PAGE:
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What's with the name?

Allow us to explain.

For A More Civilized Age

Jane Austen Tarot Cards, for Your Foretelling Needs



I’m not sure exactly what specific kind of reading Jane Austen themed tarot cards would be appropriate for, but it is interesting to look at the illustrations here and try to suss out exactly why they’re considered to be representative of their name.

(Amazon via Flavorwire.)

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  • Anonymous

    It’s a very fun deck to work with and its creatrix Diane Wilkes is a lovely person.

  • Charlie

    As far as I know Tarot cards have to have a symbol hidden in the picture? for example the fool should look something like an upside- down 4. If Tarot was real these wouldn’t work.

  • Linda Lupos

    Of all the decks I have (um, three) this one is the easiest to read for me because I know all the books pretty much by heart, so I recognise the scenes easily!
    It’s pretty fun, they really thought the connections between the cards and the scenes through.

  • Anonymous

    Fanny Price I presume as Strength? Hells yes.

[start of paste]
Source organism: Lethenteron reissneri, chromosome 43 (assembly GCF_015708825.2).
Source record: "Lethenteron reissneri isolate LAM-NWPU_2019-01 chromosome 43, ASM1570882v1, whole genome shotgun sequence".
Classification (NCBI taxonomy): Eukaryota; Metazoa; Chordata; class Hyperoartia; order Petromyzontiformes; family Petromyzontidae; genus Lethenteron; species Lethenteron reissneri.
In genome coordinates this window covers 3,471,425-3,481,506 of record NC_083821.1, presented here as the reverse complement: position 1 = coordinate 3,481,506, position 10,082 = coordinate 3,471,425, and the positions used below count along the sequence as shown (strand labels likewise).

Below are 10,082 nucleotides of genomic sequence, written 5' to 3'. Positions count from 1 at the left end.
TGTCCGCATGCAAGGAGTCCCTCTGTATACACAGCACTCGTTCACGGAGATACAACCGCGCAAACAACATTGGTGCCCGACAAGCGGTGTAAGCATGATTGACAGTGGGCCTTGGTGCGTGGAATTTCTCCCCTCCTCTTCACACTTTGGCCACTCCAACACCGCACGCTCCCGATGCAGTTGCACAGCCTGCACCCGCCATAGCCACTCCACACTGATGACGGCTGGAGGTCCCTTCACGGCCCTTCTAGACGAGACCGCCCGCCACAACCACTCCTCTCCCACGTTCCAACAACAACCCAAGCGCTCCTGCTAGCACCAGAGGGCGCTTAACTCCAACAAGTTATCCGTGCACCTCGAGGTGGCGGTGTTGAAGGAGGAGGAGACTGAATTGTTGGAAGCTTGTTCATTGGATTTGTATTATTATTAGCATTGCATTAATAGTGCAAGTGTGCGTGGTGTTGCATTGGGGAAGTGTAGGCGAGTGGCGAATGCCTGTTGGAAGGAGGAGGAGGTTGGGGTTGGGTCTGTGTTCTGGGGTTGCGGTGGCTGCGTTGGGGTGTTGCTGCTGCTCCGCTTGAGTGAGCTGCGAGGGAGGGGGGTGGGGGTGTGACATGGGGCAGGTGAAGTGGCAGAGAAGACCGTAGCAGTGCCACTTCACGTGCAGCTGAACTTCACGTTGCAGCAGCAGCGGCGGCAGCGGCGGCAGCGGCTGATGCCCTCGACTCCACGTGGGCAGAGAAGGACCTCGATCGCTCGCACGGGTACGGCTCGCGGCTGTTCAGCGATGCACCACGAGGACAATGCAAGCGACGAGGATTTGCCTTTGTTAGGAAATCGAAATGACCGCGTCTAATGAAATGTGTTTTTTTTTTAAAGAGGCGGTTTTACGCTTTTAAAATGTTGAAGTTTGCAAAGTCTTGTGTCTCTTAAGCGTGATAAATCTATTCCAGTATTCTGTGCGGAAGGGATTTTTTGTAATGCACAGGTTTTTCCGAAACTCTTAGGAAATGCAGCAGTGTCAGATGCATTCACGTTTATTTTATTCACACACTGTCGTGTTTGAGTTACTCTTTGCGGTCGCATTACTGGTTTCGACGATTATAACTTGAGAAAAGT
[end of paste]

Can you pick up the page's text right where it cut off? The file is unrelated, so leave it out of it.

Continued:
• http://frolicndetour.wordpress.com/ Jennie

    I think you are thinking of The Hanged Man. :) As far as the symbolism goes, there are plenty of non-traditional decks that don’t use that sort of symbolism — I particularly love Dave McKean’s Vertigo tarot, for example.

    Whether they “work” is up to whomever is using them. I like the art and archetypes.

  • Charlie

    Pretty sure I’ve always read that the symbolism is supposed to be important… that said I don’t believe in this stuff anyway.

  • Anonymous

    The hidden symbols were there because different occult traditions like the Order of the Golden Dawn were interested in keeping their groups materials secret. Some symbols in the Rider Waite were even specifically incorrect just to throw others off. Most modern deck creators don’t have an agenda about keeping oathbound material protected.